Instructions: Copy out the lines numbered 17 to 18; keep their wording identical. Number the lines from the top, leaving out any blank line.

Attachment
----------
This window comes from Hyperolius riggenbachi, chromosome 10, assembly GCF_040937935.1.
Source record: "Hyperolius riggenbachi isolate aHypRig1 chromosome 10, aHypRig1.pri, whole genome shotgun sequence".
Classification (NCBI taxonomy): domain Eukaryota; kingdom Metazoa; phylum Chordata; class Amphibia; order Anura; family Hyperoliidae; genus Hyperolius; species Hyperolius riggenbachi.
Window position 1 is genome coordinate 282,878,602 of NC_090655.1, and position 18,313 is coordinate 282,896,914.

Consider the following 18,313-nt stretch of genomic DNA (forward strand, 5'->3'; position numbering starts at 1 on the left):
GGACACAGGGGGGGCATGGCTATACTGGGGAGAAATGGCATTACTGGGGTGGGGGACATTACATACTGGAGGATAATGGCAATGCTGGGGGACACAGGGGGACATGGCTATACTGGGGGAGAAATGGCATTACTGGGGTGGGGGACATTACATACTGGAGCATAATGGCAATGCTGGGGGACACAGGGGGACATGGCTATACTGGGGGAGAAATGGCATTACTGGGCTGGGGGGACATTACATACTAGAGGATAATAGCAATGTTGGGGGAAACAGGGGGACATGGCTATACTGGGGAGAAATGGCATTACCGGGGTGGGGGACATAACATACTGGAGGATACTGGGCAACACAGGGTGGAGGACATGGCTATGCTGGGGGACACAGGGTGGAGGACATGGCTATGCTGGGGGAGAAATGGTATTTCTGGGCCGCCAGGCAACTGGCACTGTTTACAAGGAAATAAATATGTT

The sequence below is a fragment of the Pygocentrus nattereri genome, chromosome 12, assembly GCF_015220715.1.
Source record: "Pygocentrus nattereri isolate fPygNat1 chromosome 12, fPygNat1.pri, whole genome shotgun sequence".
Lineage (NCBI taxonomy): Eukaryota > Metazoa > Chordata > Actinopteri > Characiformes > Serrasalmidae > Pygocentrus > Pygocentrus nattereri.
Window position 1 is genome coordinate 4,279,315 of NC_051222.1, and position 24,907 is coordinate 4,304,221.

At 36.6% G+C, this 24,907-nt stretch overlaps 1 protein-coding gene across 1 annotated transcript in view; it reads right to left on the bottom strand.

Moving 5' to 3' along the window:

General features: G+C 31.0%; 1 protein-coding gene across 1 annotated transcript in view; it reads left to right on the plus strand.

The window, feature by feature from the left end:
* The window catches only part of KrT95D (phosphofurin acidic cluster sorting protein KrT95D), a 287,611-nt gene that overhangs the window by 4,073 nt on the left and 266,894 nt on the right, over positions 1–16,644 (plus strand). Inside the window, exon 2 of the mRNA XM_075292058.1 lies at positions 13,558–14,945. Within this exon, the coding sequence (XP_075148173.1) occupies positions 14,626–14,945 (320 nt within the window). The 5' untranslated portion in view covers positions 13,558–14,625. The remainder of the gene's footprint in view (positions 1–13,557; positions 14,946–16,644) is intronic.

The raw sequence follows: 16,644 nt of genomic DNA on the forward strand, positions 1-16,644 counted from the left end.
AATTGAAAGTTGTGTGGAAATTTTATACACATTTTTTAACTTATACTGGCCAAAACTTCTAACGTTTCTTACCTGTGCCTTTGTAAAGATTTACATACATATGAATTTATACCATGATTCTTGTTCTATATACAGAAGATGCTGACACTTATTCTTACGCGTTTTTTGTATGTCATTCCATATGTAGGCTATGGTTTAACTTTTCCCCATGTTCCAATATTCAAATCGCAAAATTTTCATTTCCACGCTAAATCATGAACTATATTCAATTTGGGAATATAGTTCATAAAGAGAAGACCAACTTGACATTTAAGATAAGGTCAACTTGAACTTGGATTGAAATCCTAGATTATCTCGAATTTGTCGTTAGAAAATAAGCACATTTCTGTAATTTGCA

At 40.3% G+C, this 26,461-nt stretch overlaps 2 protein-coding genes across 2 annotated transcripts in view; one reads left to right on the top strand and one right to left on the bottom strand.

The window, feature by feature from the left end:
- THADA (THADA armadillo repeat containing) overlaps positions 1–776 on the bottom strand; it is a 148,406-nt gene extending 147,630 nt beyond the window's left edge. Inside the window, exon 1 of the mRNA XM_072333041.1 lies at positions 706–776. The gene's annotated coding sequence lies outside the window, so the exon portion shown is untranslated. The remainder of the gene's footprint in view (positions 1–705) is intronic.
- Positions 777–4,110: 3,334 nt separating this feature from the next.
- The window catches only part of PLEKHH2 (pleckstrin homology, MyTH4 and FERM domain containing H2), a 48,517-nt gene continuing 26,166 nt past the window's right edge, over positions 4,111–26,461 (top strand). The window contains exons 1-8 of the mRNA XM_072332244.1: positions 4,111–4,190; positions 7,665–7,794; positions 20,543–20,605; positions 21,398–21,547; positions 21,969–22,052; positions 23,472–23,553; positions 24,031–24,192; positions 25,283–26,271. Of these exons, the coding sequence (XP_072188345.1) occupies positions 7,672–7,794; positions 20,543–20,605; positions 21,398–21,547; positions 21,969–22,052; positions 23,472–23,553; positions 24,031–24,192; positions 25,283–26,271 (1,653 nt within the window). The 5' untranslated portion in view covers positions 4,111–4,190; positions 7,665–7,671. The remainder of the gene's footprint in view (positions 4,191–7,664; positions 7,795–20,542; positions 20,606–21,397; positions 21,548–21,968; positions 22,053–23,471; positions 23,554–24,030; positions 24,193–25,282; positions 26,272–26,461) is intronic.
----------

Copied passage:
AATTGAAAGTTGTGTGGAAATTTTATACACATTTTTTAACTTATACTGGCCAAAACTTCTAACGTTTCTTACCTGTGCCTTTGTAAAGATTTACATACATATGAATTTATACCATGATTCTTGTTCTATATACAGAAGATGCTGACACTTATTCTTACGCGTTTTTTGTATGTCATTCCATATGTAGGCTATGGTTTAACTTTTCCCCATGTTCCAATATTCAAATCGCAAAATTTTCATTTCCACGCTAAATCATGAACTATATTCAATTTGGGAATATAGTTCATAAAGAGAAGACCAACTTGACATTTAAGATAAGGTCAACTTGAACTTGGATTGAAATCCTAGATTATCTCGAATTTGTCGTTAGAAAATAAGCACATTTCTGTAATTTGCA

At 40.3% G+C, this 26,461-nt stretch overlaps 2 protein-coding genes across 2 annotated transcripts in view; one reads left to right on the top strand and one right to left on the bottom strand.